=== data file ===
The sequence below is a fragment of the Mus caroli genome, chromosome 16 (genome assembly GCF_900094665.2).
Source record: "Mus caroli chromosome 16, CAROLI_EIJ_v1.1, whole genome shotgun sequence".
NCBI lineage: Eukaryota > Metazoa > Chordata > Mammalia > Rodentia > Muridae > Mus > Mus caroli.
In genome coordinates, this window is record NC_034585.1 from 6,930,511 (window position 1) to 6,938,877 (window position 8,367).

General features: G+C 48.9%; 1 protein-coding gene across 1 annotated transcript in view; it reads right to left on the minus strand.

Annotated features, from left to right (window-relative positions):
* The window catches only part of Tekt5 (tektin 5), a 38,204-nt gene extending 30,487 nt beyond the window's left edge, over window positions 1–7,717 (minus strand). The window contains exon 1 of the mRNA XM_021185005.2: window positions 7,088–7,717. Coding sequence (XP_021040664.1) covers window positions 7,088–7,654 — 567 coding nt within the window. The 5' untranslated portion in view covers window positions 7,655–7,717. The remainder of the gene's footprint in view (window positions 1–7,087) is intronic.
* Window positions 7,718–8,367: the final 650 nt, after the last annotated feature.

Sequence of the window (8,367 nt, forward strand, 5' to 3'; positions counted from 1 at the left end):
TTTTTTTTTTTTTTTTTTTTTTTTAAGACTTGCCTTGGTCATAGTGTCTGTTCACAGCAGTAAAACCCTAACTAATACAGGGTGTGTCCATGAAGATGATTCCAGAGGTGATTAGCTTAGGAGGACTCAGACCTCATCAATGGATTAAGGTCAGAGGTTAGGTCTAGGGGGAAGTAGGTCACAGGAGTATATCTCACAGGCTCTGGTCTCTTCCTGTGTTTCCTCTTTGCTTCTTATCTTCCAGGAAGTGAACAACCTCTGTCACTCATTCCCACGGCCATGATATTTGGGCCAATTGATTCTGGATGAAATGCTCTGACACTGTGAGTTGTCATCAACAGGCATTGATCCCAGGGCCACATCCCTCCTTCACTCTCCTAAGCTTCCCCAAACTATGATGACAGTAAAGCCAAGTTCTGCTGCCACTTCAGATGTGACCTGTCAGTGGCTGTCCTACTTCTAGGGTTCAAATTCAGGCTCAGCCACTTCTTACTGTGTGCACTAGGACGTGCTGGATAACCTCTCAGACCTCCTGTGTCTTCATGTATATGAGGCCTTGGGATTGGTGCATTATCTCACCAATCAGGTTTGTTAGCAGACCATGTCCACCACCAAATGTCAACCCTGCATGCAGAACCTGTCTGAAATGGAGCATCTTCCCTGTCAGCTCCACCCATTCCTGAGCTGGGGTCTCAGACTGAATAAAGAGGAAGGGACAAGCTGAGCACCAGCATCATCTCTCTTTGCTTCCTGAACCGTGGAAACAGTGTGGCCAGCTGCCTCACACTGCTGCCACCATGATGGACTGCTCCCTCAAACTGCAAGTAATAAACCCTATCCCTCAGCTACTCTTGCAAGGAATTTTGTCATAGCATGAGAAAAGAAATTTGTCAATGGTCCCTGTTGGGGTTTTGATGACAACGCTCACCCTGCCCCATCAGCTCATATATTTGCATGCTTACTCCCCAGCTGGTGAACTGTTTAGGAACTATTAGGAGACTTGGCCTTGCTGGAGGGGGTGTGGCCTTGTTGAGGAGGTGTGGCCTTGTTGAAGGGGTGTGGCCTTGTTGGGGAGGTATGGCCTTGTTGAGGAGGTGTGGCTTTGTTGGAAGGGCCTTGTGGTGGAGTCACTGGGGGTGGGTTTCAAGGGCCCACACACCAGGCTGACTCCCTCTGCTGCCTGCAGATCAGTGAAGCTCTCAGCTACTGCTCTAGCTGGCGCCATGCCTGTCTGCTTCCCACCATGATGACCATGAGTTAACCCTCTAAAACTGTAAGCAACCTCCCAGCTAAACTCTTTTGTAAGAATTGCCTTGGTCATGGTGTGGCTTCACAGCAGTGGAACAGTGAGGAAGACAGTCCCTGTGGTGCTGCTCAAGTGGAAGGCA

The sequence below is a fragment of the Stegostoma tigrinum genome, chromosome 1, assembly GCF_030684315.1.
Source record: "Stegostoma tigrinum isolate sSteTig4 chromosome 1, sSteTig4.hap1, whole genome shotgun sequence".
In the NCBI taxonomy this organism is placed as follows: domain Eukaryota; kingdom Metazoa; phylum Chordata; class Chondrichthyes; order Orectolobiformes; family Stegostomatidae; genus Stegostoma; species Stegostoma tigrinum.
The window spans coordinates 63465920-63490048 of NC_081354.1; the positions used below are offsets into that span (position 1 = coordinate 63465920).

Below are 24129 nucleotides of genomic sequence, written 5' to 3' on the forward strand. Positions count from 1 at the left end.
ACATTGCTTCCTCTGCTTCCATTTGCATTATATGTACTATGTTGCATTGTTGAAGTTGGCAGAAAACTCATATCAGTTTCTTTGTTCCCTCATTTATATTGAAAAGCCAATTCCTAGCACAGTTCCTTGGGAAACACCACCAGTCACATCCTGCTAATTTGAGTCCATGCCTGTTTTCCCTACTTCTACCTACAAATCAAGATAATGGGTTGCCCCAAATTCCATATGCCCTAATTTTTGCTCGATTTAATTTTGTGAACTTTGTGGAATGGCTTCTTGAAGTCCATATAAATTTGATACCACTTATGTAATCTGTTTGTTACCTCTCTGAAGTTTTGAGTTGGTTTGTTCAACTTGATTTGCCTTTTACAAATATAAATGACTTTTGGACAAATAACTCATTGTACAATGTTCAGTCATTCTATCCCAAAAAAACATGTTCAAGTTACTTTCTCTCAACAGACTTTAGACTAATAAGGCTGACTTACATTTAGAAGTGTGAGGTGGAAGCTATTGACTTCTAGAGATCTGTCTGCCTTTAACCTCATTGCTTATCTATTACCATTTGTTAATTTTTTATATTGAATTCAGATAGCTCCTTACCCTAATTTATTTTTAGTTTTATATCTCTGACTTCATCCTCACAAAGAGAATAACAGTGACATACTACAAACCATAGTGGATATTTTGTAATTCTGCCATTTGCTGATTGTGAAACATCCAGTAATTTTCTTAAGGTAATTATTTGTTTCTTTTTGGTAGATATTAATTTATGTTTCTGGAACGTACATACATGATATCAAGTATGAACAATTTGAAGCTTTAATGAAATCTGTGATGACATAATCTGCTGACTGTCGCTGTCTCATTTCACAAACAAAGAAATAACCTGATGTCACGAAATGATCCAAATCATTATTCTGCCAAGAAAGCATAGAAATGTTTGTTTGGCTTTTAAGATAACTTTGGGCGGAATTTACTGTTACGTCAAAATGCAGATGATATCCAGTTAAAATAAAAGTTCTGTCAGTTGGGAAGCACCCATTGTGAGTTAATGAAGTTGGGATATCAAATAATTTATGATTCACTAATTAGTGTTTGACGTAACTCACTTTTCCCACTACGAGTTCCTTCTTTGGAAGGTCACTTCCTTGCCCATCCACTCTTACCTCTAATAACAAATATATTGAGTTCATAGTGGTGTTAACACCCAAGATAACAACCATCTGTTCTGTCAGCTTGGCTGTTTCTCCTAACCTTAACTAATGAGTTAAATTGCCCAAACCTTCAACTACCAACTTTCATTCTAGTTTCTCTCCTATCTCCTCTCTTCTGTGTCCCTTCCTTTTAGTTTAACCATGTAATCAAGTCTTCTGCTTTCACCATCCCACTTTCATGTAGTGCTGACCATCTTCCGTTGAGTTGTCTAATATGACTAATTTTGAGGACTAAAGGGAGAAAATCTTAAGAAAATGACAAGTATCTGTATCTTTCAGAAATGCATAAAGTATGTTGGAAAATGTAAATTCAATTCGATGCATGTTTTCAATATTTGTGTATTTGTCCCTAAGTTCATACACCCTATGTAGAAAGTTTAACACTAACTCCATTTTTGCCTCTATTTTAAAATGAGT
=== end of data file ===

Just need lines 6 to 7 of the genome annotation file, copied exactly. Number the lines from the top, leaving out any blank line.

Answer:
Annotated features, from left to right (window-relative positions):
* The window catches only part of Tekt5 (tektin 5), a 38,204-nt gene extending 30,487 nt beyond the window's left edge, over window positions 1–7,717 (minus strand). The window contains exon 1 of the mRNA XM_021185005.2: window positions 7,088–7,717. Coding sequence (XP_021040664.1) covers window positions 7,088–7,654 — 567 coding nt within the window. The 5' untranslated portion in view covers window positions 7,655–7,717. The remainder of the gene's footprint in view (window positions 1–7,087) is intronic.